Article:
Threshold Series: Uppers and DownersChris Vorhees and SIMPARCH
ArtistsSmart Museum of Art, University of Chicago
Jan 10, 2012 to Dec 01, 2012
GRANTEEUniversity of Chicago-Smart Museum of Art
4 West Burton Place
Chicago, Illinois 60610
The Threshold series is a new annual exhibition and commissioning program designed to energize the Smart Museum's elegant modernist lobby. Launched in 2010, this program transforms our most prominent space with major installations of contemporary art, ensuring that all visitors—whether they have come to the building for an exhibition or just for a cup of coffee—are instantly surrounded by works of art that reflect the energy, innovation, and forward momentum of this institution. For the second work in this series, the Smart Museum commissioned the art-architectural collaborative team of Chris Vorhees and SIMPARCH to create their first long-term project for a United States museum. Uppers and Downers (2012) is a site-specific sculptural intervention that showcases the artists' seriously playful aesthetic, their sensitive reworking of everyday materials, and their capacity to transform the ways that people interact with and within architectural spaces.
Chris Vorhees (b. 1972; based in Cincinnati, OH) is a sculptor and furniture maker who brings exquisite craft skills and a deep sense of play to his projects. Vorhees's solo work has been shown at the Henry Art Gallery (2002); Bard College (2003); the Illinois State University Art Gallery (2004); New Gallery for Contemporary Art, Louisville (2007); and the Herron School of Art and Design (2010). He received an Efroymson Fellowship Award in 2009.
SIMPARCH's sculptural installations blend art, design, and architecture, and often involve public participation. Their breakout project, Free Basin—a luscious sculpture installation and functioning skate bowl—was commissioned for the Hyde Park Art Center in 2000 by Hamza Walker and recreated at Documenta XI (2002); Deitch Projects (2002), and Yerba Buena Center for the Arts (2004). Their work has been featured at the Renaissance Society (2001), the Tate Modern (2005), and the Venice Biennale of Architecture (2008). SIMPARCH was founded in 1996 by Steven Badgett (b. 1962; based in Chicago, IL) and Matt Lynch (b. 1969; based in Cincinnati, OH).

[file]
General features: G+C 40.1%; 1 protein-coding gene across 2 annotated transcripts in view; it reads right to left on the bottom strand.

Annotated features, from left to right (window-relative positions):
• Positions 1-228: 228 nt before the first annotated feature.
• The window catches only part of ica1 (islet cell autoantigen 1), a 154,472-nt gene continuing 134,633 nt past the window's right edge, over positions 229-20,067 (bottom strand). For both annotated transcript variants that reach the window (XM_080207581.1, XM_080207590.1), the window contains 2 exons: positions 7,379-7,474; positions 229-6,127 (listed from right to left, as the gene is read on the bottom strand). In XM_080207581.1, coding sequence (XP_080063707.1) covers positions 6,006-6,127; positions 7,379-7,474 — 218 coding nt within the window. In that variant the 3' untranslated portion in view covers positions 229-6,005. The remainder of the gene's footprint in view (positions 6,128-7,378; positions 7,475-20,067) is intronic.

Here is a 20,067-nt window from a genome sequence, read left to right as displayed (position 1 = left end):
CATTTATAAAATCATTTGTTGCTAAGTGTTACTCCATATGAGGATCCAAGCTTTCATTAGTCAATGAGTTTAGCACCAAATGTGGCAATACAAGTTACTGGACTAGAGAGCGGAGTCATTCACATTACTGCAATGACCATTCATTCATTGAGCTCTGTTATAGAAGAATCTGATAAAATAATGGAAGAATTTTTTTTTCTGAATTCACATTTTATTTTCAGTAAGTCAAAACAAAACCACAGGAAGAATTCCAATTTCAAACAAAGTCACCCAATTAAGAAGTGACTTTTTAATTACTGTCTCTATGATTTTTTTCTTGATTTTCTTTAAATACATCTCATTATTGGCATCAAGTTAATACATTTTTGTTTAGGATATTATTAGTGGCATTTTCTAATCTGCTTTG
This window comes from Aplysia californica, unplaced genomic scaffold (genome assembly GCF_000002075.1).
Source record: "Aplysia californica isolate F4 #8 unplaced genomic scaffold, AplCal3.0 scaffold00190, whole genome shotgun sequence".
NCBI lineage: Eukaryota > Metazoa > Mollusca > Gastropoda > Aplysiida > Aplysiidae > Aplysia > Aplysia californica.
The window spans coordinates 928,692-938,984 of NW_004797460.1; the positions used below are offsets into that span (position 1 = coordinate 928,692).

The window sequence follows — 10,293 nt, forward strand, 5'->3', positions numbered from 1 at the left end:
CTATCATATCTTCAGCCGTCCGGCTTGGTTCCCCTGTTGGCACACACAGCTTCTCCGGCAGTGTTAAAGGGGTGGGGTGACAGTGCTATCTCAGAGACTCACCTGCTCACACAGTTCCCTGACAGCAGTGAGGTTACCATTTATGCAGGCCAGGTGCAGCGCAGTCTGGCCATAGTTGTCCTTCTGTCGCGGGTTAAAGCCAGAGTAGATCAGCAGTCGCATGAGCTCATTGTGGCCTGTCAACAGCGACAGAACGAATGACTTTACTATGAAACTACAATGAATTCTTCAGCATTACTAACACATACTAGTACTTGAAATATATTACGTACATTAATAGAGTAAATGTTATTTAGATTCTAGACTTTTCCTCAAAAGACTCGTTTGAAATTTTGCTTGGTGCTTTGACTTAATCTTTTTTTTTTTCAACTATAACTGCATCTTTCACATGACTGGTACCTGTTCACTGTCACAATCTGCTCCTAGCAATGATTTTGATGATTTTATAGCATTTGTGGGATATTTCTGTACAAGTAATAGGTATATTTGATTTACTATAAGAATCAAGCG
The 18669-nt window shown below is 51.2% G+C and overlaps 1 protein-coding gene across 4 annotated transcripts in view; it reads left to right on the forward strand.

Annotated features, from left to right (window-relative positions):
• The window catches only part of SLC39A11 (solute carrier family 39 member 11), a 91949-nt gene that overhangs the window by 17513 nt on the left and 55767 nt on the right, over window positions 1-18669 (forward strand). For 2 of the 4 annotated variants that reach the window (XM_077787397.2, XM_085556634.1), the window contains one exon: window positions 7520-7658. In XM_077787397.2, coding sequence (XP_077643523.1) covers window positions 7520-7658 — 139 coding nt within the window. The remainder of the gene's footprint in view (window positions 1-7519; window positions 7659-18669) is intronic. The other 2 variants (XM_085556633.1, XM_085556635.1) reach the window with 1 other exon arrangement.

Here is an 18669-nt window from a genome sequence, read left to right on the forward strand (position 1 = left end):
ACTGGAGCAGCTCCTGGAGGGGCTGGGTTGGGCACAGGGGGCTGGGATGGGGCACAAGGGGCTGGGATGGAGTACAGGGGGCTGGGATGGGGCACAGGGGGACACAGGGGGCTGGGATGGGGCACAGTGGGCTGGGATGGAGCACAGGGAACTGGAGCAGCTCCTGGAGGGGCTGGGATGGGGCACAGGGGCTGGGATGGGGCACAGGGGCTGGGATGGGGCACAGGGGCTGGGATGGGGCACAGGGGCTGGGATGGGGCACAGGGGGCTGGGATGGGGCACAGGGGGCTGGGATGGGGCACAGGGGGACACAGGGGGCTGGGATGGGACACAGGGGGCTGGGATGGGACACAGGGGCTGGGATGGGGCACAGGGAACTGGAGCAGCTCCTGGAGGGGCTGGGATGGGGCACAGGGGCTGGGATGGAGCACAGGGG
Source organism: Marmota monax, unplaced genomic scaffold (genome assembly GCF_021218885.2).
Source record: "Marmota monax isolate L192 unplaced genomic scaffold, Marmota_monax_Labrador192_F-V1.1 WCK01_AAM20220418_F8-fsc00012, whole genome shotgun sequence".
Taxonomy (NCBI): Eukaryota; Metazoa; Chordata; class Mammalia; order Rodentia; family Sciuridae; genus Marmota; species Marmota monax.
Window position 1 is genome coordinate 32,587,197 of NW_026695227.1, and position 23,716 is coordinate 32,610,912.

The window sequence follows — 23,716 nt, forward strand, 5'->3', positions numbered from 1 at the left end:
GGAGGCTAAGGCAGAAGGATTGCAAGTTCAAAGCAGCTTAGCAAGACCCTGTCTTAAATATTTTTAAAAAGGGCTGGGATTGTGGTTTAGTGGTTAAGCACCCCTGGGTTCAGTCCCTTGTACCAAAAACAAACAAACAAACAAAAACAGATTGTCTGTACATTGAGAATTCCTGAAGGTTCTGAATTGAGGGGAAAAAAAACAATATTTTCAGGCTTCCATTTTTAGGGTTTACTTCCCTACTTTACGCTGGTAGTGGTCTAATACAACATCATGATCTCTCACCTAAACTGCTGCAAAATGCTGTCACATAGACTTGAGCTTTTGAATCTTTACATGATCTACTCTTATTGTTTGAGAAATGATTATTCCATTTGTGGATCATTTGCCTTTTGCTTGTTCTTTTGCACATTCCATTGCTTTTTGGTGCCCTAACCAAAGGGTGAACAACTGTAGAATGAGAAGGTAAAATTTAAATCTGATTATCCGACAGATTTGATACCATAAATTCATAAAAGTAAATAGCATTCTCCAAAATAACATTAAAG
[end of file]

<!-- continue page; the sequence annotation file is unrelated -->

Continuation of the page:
Since 2007, Midwest-based artists Chris Vorhees, Steven Badgett, and Matt Lynch have collaborated on a series of Formica table projects that provide the basis for Uppers and Downers (2012). One of these, Home Office (2008), was featured in Heartland (2009), an exhibition coorganized by the Smart Museum and the Van Abbemuseum, Eindhoven, the Netherlands. The artists note that "as object makers in a postindustrial environment, we are informed by the practice of outsourcing as well as romantic notions of craft. Midwestern humility has led us to engage in collaborative projects, where we are at ease serving a collective vision. Midwestern practicality leads us to projects with 'functional' aspects."
Stephanie Smith joined the Smart Museum as associate curator in 1999 and was named deputy director and chief curator in 2010. She is an affiliate member of the University of Chicago's Department of Visual Arts and a contributing editor to the journal Afterall. She has held curatorial positions at Rice University, where she earned her MA in art history, and the Contemporary Arts Museum, Houston. For her ambitious contemporary exhibitions such as Beyond Green (2005) and Heartland (2009), Smith has been named one of the most visionary curators in Chicago. Smith conceived of the Threshold series and oversaw the Uppers and Downers commission.
As the art museum of the University of Chicago, the Smart Museum of Art takes a distinctly interdisciplinary approach to the collection, display, and interpretation of art. Founded in 1974, the Smart is home to acclaimed special exhibitions and a permanent collection that spans five thousand years of artistic creation. Working in close collaboration with scholars from the University of Chicago, the Smart has established itself as a leading academic art museum and an engine of adventurous thinking about the visual arts and their place in society.
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